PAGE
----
No use pretending there was anything but acrimony on this transmogrification. It was a fight between Secretary of State Vikki Buckley and the Colorado Bar Assn. (CBA) over power, money, and state employees. And in the end, CBA won.
The bill is SB 65, by Sen. Peggy Reeves, D-Ft. Collins, and Rep. Gloria Leyba, D-Denver. The subject? The Central Indexing System (CIS) which is supposed to protect creditors who use collateral as security for loans and sales to debtors.
Now before you stifle a yawn and turn the page, this bill affects ANYONE who has ever purchased business goods on credit, or borrowed money, or will in the future. Does a creditor loan money or sell goods on credit to you because you're a "good person"? The creditor tries to make sure that if you default on the loan or sale, there'll be property to repossess, reducing the credit loss.
However, in recent years, the creditor couldn't be certain the property to be used as collateral wasn't also presently mortgaged to another creditor. If that had happened, the newest creditor would be out money AND property.
The reason a creditor couldn't be certain was because of a really stupid change in the law, supported by the CBA, which allowed a creditor to perfect his security in the collateral by filing in ANY of 64 Colorado counties or the Secretary of State's office. So if you wanted to make a loan or sale within a reasonable time, but you couldn't get complete information from all 64 counties and the Secretary of State, you are REALLY taking a chance the debtor is "a good person".
All the county clerks and recorders and the secretary of state were "supposed" to forward information about security filings to the Central Indexing System. If they did, that could then be the ONLY place a creditor had to contact. Of course, it didn't work. To a major extent, the law was ignored. And when information was sent, it was often late. Last year, in a report to the legislature, the State Auditor sharply criticized the CIS board, the secretary of state and many county clerks and recorders for doing a poor job.
"The value of the current system" wrote the state auditor "is questionable. The CIS database is not complete, accurate, or timely. Searching the database is more complicated than under the previous system." The previous system was easy: Follow the property to the county where the debtor lives.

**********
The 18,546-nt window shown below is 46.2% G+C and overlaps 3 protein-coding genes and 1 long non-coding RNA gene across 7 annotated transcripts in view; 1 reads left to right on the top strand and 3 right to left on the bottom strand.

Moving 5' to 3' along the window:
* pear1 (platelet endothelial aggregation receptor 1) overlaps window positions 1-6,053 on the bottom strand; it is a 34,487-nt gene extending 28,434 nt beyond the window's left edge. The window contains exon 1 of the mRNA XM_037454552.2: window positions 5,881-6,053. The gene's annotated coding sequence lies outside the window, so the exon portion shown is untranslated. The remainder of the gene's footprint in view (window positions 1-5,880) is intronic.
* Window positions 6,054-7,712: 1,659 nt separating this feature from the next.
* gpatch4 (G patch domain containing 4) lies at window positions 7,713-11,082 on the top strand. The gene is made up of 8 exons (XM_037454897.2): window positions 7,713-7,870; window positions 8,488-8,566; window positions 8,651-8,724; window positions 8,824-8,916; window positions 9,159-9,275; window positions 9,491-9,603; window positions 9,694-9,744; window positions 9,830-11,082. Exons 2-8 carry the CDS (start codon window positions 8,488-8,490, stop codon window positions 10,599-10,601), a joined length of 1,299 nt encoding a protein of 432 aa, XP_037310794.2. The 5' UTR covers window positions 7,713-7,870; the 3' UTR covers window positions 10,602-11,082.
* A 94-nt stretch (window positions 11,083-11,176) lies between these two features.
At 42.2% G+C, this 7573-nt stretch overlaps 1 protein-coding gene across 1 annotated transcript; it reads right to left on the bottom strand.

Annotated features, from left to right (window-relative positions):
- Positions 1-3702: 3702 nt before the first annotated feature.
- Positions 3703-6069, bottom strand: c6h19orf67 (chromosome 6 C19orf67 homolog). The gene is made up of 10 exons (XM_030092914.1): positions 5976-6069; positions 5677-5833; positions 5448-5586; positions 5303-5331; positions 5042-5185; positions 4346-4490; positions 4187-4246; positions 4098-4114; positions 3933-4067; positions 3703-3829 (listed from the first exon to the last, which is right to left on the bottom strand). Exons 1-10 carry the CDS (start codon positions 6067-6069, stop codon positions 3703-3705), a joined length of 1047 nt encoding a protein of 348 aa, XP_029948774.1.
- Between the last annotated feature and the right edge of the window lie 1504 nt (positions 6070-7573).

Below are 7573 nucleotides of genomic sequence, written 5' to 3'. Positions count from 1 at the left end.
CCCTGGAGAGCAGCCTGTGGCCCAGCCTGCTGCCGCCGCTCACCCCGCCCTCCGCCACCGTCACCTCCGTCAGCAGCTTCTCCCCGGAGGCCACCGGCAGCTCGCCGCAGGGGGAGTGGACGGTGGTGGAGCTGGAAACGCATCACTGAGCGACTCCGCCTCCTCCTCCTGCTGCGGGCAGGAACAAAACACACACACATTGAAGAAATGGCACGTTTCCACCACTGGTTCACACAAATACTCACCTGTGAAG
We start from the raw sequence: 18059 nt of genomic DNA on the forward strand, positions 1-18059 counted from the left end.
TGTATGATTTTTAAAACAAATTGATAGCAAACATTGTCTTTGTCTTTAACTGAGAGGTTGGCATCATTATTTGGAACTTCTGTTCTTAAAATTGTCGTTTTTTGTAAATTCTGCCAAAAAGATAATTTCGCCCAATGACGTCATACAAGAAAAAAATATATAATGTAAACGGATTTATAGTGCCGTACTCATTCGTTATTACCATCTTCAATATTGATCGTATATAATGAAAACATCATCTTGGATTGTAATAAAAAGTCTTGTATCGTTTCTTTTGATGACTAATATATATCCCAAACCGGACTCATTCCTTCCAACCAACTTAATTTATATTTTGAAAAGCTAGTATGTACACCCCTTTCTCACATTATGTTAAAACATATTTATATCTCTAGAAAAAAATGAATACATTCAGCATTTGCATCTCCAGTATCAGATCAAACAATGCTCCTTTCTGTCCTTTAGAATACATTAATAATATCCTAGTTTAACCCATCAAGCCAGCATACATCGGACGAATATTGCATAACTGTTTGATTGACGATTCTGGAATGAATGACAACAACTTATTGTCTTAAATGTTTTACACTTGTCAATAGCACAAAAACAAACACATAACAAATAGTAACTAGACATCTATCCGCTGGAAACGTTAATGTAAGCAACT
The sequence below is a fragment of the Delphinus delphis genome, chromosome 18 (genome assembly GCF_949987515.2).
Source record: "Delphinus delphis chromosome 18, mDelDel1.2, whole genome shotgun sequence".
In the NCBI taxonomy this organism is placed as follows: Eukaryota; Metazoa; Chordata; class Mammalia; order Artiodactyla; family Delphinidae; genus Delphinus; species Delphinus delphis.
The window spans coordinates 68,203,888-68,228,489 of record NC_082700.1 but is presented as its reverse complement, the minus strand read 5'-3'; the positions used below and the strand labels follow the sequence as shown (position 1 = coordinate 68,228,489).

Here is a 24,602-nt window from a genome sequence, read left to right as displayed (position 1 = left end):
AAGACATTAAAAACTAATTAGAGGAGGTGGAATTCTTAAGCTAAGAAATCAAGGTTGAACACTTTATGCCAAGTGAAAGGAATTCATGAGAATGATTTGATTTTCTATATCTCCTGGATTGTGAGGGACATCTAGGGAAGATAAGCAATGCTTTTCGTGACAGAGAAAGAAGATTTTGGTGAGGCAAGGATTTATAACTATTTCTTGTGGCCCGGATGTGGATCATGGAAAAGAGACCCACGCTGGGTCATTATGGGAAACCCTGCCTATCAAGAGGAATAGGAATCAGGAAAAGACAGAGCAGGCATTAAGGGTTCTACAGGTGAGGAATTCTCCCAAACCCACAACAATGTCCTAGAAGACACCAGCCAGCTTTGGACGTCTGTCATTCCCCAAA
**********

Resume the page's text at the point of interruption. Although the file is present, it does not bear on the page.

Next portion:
As for filings under the new system, the CBA Business Section chairman in 1998 admonished its lawyer-members (some of whom had participated in writing versions of the law), "In practice it (the CIS) has been a fiasco."
SB 65 as introduced (and in the final version), doesn't touch the law on motor vehicle liens, or real estate, or timber, minerals, and fixtures. Filing on those items stays with county government.
But the original SB 65 gave control over all other collateral (including loans secured by consumer goods) to the executive director of the department of personnel, who was to run an information system either through his employees or by contract with private parties.
Of course, that took away filings, revenue and power from clerks and recorders, and especially from the Secretary of State's office where almost half of all the filings were being made.
So in Senate Business Affairs, the bill was "amended" to give all the centralized power to receive filings and disburse information to the secretary of state as "central filing officer", with a central information system board to do a lot of the actual work. And that is how SB 65 passed out of Senate Business Affairs and out of Senate Appropriations Committee to second reading.
But on second reading in the Senate, everything went into reverse, with power now TAKEN from the Secretary of State and clerks and recorders and given to a new Central Information System Board to be appointed by the governor, with a central filing officer as their chief employee. In addition, and this was REALLY big, employees were transferred from the secretary of state to the board.
So that's how the bill passed the Senate and House. The State Auditor's office is going to keep watching over the new system. There are going to be four quarterly reports from the CIS board to the legislative audit committee.
"Everything" should be in place by Jan. 1, 2000. When you ask for a loan or purchase to be secured by collateral, it should be as easy as butter sliding down your throat to find out if you're telling the creditor the truth.
Of course, the bill still has to be approved by Gov. Bill Owens. A credible pro-SB 65 source alleges Secretary of State Buckley has already asked the governor to veto the bill. Hopefully, the governor will review the State Auditor's report on the issue.
There were no votes in opposition as the measure passed the House with non-substantive amendments. The Senate concurred and repassed the bill with only one vote in opposition: Sen. Ken Chlouber, R-Leadville, who carried some of the earlier Central Indexing System bills that turned out to be fatally flawed laws.
Jerry Kopel writes a column for the Statesmas based on 22 years past experience as a state legislator.
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